The region of Strandir (which translates to ‘The Coasts’) is one of the more remote areas of Iceland, and was for centuries known as a refuge for sorcerers and criminals.
Strandir lies on the Westfjords’ eastern edge and is renowned for its rugged beauty, consisting of beaches strewn with driftwood, seals lazing about on rocks, birds aplenty, and a road that if you follow all the way north, simply ends at the edge of a vast, desolate wilderness, home to thousands of arctic foxes and the wildest of wild blueberries in the country.
Due to the area being only accessible during summer and early autumn, Strandir has experienced a significant population decline over the last few decades. It’s so remote and hard to get to that even transport by sea can be impossible, with the fjords this far north blocked with pack-ice sometimes well into spring. These days the area is mostly inhabited by a few hundred farmers and fishermen that live in or around the tiny villages, of Djúpavík, Drangsnes, and Norðfjörður (you can find guesthouses in all three villages).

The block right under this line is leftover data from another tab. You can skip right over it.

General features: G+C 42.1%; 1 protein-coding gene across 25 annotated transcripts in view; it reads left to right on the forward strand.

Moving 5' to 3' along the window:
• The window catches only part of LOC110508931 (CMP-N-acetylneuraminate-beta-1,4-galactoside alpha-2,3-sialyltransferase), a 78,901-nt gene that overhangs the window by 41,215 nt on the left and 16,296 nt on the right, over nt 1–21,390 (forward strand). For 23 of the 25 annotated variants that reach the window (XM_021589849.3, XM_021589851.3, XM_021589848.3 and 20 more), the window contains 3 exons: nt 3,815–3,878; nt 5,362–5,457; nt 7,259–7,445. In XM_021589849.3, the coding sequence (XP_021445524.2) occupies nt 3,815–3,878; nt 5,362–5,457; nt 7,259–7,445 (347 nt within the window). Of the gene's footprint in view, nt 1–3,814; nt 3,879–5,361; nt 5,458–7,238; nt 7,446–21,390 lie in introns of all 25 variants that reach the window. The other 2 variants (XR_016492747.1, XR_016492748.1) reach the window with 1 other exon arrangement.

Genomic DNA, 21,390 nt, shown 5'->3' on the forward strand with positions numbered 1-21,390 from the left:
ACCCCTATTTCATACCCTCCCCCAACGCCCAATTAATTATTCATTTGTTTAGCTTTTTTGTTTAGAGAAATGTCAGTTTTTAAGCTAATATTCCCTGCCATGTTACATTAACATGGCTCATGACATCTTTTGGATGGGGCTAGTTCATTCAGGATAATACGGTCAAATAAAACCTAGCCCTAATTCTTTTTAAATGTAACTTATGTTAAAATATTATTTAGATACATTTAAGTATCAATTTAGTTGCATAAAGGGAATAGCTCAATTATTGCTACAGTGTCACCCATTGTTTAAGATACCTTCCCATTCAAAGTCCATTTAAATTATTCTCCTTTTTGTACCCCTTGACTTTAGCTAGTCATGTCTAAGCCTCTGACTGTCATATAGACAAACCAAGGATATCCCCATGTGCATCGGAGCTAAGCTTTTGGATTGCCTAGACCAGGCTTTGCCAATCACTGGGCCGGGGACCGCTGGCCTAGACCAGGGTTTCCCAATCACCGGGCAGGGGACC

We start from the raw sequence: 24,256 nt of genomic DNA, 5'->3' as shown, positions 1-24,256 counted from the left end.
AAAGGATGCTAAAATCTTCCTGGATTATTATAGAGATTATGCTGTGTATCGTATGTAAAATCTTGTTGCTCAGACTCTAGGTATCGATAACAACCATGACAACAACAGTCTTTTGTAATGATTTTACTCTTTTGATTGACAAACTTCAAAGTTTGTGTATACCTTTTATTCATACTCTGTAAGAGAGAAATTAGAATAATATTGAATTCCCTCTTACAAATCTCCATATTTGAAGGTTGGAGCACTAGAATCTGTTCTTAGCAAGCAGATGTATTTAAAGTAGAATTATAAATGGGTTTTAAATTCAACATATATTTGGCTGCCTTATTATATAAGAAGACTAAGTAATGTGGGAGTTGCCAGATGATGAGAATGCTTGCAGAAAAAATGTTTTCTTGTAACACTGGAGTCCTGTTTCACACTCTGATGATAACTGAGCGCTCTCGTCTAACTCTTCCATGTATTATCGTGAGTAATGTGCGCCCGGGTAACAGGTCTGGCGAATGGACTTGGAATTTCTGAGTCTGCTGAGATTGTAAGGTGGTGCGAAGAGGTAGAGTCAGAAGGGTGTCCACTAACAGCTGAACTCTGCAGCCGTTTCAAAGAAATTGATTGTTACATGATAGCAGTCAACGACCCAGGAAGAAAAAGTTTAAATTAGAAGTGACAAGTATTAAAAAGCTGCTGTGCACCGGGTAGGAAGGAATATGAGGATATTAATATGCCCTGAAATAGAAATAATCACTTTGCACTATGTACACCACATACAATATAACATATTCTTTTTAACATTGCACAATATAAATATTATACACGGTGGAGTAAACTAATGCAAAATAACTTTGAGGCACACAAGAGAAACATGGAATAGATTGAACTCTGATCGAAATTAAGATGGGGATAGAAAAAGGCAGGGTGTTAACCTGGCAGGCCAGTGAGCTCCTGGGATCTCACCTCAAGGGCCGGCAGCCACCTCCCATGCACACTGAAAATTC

Moving inland, away from the fjords and their sparsely populated villages, you’ll find a large heath that is home to dozens of Iceland’s most remote and lesser-known waterfalls. It’s there that a plan has been proposed to build a hydropower plant and a series of dams in the river Hvalá. Some locals argue the power plant will bring jobs to the area and improve road connections, whereas others oppose it due to the many natural wonders that would be lost to the massive man-made lake that would be created as a result of the dams.
Environmental activists Tómas Guðbjartsson and Ólafur Már Björnsson strongly oppose plans for the power plant and last summer they traveled to the area with a small group of friends. There they filmed this video which shows the many spectacular waterfalls and rivers which would be lost should the power plant become a reality. The pair named their video “The Golden Waterfalls of Strandir” and premiered it last week at a Sigurrós concert in Reykjavík.
Song: ‘Ágætis byrjun’ by Sigurrós.